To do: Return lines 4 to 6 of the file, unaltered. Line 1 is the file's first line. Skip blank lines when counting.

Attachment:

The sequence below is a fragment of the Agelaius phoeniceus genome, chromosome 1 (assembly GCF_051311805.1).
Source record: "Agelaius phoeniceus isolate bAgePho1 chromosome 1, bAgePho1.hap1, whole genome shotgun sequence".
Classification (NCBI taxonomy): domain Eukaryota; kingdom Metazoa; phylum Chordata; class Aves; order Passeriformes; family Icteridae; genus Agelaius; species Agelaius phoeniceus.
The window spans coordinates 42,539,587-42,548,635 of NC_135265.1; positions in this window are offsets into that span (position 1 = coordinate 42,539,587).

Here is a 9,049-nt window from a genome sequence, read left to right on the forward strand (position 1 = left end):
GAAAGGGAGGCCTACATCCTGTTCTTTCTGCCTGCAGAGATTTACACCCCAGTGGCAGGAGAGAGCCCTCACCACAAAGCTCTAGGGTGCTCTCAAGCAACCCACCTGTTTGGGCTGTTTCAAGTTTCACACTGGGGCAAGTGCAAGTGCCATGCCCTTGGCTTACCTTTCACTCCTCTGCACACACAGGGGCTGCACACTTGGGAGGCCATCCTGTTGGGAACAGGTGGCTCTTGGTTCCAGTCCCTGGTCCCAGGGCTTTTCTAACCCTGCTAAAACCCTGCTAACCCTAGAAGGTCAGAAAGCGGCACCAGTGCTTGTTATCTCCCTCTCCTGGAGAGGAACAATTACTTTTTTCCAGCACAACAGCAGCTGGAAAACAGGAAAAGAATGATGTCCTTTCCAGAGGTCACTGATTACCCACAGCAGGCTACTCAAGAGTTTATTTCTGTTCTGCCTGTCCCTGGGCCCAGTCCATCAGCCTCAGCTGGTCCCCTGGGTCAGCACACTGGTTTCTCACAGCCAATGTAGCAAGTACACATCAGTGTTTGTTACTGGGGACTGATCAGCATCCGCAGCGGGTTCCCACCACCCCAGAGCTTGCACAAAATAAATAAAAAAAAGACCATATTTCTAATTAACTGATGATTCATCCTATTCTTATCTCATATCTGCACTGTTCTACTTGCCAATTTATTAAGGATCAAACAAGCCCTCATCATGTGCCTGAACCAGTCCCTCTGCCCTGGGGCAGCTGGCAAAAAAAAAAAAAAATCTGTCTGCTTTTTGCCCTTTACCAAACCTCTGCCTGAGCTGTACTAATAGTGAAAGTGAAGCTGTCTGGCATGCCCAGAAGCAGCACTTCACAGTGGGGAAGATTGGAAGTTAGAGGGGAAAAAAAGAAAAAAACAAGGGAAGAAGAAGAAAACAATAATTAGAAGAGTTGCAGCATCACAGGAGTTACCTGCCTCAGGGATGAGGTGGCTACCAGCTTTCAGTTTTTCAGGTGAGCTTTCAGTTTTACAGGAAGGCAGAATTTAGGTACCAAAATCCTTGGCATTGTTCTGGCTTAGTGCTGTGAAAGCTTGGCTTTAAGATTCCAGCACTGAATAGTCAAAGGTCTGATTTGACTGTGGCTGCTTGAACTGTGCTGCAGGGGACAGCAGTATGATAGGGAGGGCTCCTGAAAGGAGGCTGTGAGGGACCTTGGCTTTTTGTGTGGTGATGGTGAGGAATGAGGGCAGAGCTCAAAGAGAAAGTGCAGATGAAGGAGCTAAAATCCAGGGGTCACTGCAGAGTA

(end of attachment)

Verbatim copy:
The window spans coordinates 42,539,587-42,548,635 of NC_135265.1; positions in this window are offsets into that span (position 1 = coordinate 42,539,587).

Here is a 9,049-nt window from a genome sequence, read left to right on the forward strand (position 1 = left end):
GAAAGGGAGGCCTACATCCTGTTCTTTCTGCCTGCAGAGATTTACACCCCAGTGGCAGGAGAGAGCCCTCACCACAAAGCTCTAGGGTGCTCTCAAGCAACCCACCTGTTTGGGCTGTTTCAAGTTTCACACTGGGGCAAGTGCAAGTGCCATGCCCTTGGCTTACCTTTCACTCCTCTGCACACACAGGGGCTGCACACTTGGGAGGCCATCCTGTTGGGAACAGGTGGCTCTTGGTTCCAGTCCCTGGTCCCAGGGCTTTTCTAACCCTGCTAAAACCCTGCTAACCCTAGAAGGTCAGAAAGCGGCACCAGTGCTTGTTATCTCCCTCTCCTGGAGAGGAACAATTACTTTTTTCCAGCACAACAGCAGCTGGAAAACAGGAAAAGAATGATGTCCTTTCCAGAGGTCACTGATTACCCACAGCAGGCTACTCAAGAGTTTATTTCTGTTCTGCCTGTCCCTGGGCCCAGTCCATCAGCCTCAGCTGGTCCCCTGGGTCAGCACACTGGTTTCTCACAGCCAATGTAGCAAGTACACATCAGTGTTTGTTACTGGGGACTGATCAGCATCCGCAGCGGGTTCCCACCACCCCAGAGCTTGCACAAAATAAATAAAAAAAAGACCATATTTCTAATTAACTGATGATTCATCCTATTCTTATCTCATATCTGCACTGTTCTACTTGCCAATTTATTAAGGATCAAACAAGCCCTCATCATGTGCCTGAACCAGTCCCTCTGCCCTGGGGCAGCTGGCAAAAAAAAAAAAAAATCTGTCTGCTTTTTGCCCTTTACCAAACCTCTGCCTGAGCTGTACTAATAGTGAAAGTGAAGCTGTCTGGCATGCCCAGAAGCAGCACTTCACAGTGGGGAAGATTGGAAGTTAGAGGGGAAAAAAAGAAAAAAACAAGGGAAGAAGAAGAAAACAATAATTAGAAGAGTTGCAGCATCACAGGAGTTACCTGCCTCAGGGATGAGGTGGCTACCAGCTTTCAGTTTTTCAGGTGAGCTTTCAGTTTTACAGGAAGGCAGAATTTAGGTACCAAAATCCTTGGCATTGTTCTGGCTTAGTGCTGTGAAAGCTTGGCTTTAAGATTCCAGCACTGAATAGTCAAAGGTCTGATTTGACTGTGGCTGCTTGAACTGTGCTGCAGGGGACAGCAGTATGATAGGGAGGGCTCCTGAAAGGAGGCTGTGAGGGACCTTGGCTTTTTGTGTGGTGATGGTGAGGAATGAGGGCAGAGCTCAAAGAGAAAGTGCAGATGAAGGAGCTAAAATCCAGGGGTCACTGCAGAGTA